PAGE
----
I want to prove that given a net $S$ and topologies $T$ and $T'$, then $T\subset T'\iff$ when $S$ is convergent in $T'$ is also convergent in $T$.
I'm proceeding this way: First I'd like to show that if $T\subset T'$ then if $S\to x$ in $T'$ it happens in $T$ as well, which means that I must show that for every $U$ that satisfies $x\in U\subset T\exists N$ such that $S(n)\in U'$ when $n>N$. Now, take $U$ as before, since $T'$ is finer than $T$, this means that $\exists U'\subset T'$ such that $x\in U'\subset U$, and since $S$ converge in $T'$ we know that there is $N$ for which $S(n)\in U'$ when $n\geq N$, we conclude by means of the former inclusion that $S(n)\in U$ when $n\geq N$.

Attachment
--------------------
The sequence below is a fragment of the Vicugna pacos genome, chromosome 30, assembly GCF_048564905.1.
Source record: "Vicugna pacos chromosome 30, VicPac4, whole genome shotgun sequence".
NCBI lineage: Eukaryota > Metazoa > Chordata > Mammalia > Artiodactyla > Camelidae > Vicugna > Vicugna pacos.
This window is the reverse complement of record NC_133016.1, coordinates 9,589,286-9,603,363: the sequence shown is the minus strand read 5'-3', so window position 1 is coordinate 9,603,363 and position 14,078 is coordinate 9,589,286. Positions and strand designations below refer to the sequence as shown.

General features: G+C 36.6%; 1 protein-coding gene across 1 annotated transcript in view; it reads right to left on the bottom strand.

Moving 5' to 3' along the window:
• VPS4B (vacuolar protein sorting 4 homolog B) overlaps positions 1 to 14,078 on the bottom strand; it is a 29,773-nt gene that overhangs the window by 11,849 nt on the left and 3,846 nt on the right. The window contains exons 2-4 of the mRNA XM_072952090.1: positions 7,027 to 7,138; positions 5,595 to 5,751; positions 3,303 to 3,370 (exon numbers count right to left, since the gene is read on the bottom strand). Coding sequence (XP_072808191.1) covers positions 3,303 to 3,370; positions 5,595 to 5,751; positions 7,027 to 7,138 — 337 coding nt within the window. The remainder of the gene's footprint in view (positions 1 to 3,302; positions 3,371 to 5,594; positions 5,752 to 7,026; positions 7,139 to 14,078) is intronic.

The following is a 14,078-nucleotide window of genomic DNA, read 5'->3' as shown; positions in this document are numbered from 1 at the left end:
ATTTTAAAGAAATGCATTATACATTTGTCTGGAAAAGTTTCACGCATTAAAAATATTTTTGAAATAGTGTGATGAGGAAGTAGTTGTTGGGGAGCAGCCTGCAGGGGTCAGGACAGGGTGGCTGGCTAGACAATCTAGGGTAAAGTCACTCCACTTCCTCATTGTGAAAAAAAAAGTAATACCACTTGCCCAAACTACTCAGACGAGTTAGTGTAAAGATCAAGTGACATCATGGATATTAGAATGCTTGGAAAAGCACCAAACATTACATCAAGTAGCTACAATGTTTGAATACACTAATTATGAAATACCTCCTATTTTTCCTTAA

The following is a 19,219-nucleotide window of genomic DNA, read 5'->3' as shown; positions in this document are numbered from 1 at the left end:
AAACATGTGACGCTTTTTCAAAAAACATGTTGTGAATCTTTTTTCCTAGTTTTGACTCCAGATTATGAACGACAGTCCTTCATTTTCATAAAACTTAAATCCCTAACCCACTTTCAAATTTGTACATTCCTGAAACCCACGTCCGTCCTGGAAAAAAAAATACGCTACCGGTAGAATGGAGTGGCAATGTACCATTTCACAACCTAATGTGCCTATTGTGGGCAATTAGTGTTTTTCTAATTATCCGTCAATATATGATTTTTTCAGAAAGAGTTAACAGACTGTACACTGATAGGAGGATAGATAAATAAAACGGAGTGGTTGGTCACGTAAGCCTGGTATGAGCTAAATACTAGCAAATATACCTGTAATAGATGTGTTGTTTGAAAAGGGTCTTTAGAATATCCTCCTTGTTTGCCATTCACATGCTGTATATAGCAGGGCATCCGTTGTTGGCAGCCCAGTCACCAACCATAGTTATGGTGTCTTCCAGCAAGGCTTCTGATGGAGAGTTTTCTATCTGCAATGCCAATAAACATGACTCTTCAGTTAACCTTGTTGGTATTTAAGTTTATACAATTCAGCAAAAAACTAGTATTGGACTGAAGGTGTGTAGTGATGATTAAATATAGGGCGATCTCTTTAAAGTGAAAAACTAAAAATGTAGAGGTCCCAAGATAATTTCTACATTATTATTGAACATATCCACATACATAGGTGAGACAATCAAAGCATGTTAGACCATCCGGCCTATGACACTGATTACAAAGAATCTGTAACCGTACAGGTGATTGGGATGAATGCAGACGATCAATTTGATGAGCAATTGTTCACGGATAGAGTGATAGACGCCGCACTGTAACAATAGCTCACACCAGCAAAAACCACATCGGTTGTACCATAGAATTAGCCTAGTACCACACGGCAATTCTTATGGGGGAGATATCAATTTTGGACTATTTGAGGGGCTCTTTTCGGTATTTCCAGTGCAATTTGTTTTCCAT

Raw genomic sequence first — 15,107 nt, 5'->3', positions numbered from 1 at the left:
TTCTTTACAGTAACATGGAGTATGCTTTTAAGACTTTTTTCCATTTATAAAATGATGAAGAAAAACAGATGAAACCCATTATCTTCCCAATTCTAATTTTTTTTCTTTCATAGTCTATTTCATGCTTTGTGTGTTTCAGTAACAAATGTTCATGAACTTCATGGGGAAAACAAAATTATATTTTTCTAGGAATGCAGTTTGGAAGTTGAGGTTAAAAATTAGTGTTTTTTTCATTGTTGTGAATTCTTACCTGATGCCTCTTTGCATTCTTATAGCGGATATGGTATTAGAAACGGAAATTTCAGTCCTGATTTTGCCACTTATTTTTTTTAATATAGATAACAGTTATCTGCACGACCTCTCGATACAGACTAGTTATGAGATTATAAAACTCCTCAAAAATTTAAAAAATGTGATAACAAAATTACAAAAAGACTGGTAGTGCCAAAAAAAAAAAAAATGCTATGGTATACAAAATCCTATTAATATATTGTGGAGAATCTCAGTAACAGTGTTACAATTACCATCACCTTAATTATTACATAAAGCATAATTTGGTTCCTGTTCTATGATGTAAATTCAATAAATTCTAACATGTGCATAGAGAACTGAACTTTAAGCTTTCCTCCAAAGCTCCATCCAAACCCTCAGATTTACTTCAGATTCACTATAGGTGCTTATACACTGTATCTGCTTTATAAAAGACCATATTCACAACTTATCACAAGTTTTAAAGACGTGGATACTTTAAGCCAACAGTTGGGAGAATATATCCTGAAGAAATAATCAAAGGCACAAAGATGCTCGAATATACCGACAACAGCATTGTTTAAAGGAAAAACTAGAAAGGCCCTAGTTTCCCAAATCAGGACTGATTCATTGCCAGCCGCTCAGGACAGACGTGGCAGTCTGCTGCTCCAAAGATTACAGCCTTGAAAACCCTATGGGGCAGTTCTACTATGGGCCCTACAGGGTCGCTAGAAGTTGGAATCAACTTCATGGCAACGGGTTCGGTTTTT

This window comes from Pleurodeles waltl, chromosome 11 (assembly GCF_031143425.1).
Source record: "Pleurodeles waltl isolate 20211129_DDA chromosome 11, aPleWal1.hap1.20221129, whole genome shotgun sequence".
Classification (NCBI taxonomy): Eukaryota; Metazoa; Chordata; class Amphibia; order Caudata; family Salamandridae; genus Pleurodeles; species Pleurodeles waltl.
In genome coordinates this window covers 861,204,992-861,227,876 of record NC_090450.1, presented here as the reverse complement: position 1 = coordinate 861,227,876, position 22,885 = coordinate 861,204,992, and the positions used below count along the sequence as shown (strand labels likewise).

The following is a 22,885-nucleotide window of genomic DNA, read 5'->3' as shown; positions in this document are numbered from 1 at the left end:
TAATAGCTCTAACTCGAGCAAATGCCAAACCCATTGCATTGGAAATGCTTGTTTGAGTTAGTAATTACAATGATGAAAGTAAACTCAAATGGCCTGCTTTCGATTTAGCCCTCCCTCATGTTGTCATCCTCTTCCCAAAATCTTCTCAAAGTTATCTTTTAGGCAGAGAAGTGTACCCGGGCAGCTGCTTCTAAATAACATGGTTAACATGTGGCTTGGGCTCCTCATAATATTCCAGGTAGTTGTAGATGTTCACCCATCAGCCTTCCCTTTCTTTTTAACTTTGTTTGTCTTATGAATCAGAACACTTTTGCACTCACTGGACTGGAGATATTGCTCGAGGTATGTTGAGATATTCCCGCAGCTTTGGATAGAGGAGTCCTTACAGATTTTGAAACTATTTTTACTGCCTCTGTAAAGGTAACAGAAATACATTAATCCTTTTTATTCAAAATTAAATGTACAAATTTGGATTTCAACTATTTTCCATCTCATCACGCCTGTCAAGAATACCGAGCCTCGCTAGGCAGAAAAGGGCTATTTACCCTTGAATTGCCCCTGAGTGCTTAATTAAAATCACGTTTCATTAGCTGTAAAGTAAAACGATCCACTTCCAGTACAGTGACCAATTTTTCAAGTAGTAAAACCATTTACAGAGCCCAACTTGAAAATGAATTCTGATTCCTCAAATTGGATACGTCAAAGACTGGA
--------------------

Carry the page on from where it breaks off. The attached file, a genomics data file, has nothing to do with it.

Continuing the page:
Proving the reciprocal: Seems immediate, but is it?. $S\to x$ in $T'$ implies that $S\to x$ in $T$. Let $B,B'$ be basis for $T,T'$ and take $U_B$ such that $x\in U_B\subset B$. Given that $S(n)\in U'_B$ for $n\geq N$ for some $N$ implies that $S(n)\in U_B$, then follows that $U'_B\subset U_b$. Then there is $U'_b$ such that $x\in U'_b\subset U_b$, which means that $T'$ is finer than $T$.
Is this proof right?.